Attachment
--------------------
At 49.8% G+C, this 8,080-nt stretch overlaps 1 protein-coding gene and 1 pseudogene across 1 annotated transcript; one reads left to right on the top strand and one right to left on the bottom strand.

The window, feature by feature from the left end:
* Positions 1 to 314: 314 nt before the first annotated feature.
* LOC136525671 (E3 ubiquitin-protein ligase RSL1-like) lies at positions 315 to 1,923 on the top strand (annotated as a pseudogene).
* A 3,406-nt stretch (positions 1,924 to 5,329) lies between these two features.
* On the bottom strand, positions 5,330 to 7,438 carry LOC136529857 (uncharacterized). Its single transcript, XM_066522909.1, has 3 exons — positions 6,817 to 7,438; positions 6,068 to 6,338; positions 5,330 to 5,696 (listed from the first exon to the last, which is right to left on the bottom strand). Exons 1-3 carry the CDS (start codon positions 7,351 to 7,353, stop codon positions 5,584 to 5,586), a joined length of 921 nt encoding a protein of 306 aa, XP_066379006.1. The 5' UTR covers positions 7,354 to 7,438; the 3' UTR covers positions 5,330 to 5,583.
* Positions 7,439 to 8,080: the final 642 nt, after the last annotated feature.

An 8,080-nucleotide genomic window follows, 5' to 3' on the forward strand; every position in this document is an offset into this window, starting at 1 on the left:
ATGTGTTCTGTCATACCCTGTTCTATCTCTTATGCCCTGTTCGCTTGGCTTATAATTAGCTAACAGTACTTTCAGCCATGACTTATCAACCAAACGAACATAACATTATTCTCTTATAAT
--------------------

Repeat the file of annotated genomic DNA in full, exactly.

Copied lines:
At 49.8% G+C, this 8,080-nt stretch overlaps 1 protein-coding gene and 1 pseudogene across 1 annotated transcript; one reads left to right on the top strand and one right to left on the bottom strand.

The window, feature by feature from the left end:
* Positions 1 to 314: 314 nt before the first annotated feature.
* LOC136525671 (E3 ubiquitin-protein ligase RSL1-like) lies at positions 315 to 1,923 on the top strand (annotated as a pseudogene).
* A 3,406-nt stretch (positions 1,924 to 5,329) lies between these two features.
* On the bottom strand, positions 5,330 to 7,438 carry LOC136529857 (uncharacterized). Its single transcript, XM_066522909.1, has 3 exons — positions 6,817 to 7,438; positions 6,068 to 6,338; positions 5,330 to 5,696 (listed from the first exon to the last, which is right to left on the bottom strand). Exons 1-3 carry the CDS (start codon positions 7,351 to 7,353, stop codon positions 5,584 to 5,586), a joined length of 921 nt encoding a protein of 306 aa, XP_066379006.1. The 5' UTR covers positions 7,354 to 7,438; the 3' UTR covers positions 5,330 to 5,583.
* Positions 7,439 to 8,080: the final 642 nt, after the last annotated feature.

An 8,080-nucleotide genomic window follows, 5' to 3' on the forward strand; every position in this document is an offset into this window, starting at 1 on the left:
ATGTGTTCTGTCATACCCTGTTCTATCTCTTATGCCCTGTTCGCTTGGCTTATAATTAGCTAACAGTACTTTCAGCCATGACTTATCAACCAAACGAACATAACATTATTCTCTTATAAT